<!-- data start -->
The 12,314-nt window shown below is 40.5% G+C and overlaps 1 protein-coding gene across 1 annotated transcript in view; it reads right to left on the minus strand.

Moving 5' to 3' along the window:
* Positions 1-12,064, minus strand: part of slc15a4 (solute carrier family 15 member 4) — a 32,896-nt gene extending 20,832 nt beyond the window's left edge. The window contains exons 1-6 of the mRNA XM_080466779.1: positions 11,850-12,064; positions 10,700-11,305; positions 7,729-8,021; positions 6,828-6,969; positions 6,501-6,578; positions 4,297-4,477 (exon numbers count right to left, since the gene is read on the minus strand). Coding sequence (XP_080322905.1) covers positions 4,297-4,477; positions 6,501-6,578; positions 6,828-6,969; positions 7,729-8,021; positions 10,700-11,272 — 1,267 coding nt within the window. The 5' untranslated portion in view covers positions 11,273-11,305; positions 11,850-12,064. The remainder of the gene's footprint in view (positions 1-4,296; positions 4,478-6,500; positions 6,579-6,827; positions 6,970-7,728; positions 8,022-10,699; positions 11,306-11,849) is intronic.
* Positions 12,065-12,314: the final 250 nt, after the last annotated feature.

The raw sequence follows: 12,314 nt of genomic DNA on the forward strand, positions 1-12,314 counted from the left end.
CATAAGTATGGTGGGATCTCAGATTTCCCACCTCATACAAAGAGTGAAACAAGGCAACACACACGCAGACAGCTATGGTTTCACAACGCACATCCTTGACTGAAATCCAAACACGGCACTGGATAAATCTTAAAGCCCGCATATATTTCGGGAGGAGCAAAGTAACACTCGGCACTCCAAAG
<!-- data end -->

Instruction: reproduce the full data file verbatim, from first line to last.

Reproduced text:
The 12,314-nt window shown below is 40.5% G+C and overlaps 1 protein-coding gene across 1 annotated transcript in view; it reads right to left on the minus strand.

Moving 5' to 3' along the window:
* Positions 1-12,064, minus strand: part of slc15a4 (solute carrier family 15 member 4) — a 32,896-nt gene extending 20,832 nt beyond the window's left edge. The window contains exons 1-6 of the mRNA XM_080466779.1: positions 11,850-12,064; positions 10,700-11,305; positions 7,729-8,021; positions 6,828-6,969; positions 6,501-6,578; positions 4,297-4,477 (exon numbers count right to left, since the gene is read on the minus strand). Coding sequence (XP_080322905.1) covers positions 4,297-4,477; positions 6,501-6,578; positions 6,828-6,969; positions 7,729-8,021; positions 10,700-11,272 — 1,267 coding nt within the window. The 5' untranslated portion in view covers positions 11,273-11,305; positions 11,850-12,064. The remainder of the gene's footprint in view (positions 1-4,296; positions 4,478-6,500; positions 6,579-6,827; positions 6,970-7,728; positions 8,022-10,699; positions 11,306-11,849) is intronic.
* Positions 12,065-12,314: the final 250 nt, after the last annotated feature.

The raw sequence follows: 12,314 nt of genomic DNA on the forward strand, positions 1-12,314 counted from the left end.
CATAAGTATGGTGGGATCTCAGATTTCCCACCTCATACAAAGAGTGAAACAAGGCAACACACACGCAGACAGCTATGGTTTCACAACGCACATCCTTGACTGAAATCCAAACACGGCACTGGATAAATCTTAAAGCCCGCATATATTTCGGGAGGAGCAAAGTAACACTCGGCACTCCAAAG